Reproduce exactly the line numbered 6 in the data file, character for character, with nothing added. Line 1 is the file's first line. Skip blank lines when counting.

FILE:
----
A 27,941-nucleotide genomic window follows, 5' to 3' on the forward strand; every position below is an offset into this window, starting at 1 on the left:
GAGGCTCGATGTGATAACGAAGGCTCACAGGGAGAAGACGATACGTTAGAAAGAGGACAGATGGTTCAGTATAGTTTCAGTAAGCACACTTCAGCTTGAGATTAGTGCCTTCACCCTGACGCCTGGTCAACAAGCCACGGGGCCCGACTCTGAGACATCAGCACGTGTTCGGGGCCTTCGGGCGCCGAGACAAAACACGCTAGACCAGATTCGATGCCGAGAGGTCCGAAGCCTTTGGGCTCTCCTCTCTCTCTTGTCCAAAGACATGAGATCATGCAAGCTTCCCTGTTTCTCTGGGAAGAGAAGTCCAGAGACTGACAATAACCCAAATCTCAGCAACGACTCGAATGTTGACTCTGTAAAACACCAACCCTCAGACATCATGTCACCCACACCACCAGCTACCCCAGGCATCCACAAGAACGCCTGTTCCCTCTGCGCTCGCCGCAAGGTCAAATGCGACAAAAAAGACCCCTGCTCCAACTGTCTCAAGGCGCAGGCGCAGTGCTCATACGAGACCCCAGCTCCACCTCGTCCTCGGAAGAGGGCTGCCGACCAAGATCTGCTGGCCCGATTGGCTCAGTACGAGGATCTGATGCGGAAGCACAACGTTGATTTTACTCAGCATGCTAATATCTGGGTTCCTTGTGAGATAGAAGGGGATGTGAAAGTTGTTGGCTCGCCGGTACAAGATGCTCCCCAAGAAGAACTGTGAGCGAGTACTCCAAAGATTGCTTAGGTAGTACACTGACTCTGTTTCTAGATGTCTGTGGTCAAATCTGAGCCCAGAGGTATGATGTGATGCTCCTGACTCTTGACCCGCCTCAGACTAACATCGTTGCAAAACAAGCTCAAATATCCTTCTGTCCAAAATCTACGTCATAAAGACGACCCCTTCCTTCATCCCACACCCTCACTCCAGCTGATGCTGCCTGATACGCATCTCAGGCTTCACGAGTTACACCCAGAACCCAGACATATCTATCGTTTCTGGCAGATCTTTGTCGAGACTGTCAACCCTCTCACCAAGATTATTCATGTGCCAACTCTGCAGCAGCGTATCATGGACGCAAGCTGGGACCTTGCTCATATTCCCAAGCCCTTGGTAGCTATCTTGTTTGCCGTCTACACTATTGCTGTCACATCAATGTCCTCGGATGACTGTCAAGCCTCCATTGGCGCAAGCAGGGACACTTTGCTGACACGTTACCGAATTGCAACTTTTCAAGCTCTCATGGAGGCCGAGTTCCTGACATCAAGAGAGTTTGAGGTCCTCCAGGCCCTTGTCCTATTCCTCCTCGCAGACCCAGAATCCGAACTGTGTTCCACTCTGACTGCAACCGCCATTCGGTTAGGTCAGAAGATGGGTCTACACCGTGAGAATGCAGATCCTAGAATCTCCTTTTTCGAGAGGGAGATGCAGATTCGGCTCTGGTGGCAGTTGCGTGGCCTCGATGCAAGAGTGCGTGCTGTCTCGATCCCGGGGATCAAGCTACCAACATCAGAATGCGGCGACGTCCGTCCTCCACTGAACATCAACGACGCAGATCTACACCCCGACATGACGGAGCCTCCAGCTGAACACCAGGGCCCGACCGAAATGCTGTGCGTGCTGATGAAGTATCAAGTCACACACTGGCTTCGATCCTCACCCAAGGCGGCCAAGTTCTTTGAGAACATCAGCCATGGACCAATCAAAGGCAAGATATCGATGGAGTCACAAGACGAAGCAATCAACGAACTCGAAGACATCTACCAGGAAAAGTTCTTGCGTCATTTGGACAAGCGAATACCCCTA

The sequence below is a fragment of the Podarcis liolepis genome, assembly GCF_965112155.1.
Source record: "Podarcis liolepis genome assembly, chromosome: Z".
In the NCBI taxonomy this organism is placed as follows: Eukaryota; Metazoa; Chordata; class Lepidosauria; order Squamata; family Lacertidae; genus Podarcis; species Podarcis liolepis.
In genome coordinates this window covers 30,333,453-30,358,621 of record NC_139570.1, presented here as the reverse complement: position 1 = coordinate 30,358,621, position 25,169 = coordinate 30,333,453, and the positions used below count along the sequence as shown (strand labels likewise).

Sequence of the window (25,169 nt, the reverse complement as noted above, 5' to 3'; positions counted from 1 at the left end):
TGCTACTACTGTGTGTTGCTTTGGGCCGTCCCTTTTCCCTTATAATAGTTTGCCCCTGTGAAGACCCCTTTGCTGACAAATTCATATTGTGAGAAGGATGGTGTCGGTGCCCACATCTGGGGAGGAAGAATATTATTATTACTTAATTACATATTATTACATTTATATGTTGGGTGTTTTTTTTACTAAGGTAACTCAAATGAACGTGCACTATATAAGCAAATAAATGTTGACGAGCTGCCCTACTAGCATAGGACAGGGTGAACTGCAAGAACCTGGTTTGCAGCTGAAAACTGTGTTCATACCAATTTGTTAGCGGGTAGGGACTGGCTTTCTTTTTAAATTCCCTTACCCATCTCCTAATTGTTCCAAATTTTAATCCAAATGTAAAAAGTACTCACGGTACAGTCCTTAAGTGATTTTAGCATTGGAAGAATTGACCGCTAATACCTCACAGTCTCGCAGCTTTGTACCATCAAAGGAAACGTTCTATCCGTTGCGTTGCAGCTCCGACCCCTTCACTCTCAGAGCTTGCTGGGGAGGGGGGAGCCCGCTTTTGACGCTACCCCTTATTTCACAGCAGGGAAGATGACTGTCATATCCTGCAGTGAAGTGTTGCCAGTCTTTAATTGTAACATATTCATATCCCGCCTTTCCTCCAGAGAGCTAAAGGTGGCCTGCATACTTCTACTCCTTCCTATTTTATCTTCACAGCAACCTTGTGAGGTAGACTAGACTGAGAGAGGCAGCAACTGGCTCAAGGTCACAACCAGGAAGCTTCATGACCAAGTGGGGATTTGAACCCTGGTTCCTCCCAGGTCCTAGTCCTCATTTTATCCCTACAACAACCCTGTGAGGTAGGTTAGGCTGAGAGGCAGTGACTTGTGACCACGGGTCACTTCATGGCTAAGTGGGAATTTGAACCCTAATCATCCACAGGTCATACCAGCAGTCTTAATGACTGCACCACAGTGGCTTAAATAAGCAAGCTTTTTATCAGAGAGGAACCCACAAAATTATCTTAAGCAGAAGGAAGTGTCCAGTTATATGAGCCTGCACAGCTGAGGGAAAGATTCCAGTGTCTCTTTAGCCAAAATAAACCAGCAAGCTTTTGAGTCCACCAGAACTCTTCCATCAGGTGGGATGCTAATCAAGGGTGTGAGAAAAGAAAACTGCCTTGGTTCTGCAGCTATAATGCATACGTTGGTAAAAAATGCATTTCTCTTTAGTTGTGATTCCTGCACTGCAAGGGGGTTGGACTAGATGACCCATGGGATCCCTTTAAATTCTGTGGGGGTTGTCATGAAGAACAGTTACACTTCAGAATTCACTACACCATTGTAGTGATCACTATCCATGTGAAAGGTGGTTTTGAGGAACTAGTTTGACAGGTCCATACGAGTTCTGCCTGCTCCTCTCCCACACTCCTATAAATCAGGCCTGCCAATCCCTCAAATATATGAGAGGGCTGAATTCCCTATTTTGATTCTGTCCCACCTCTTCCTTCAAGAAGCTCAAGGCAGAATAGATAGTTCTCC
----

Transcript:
In genome coordinates this window covers 30,333,453-30,358,621 of record NC_139570.1, presented here as the reverse complement: position 1 = coordinate 30,358,621, position 25,169 = coordinate 30,333,453, and the positions used below count along the sequence as shown (strand labels likewise).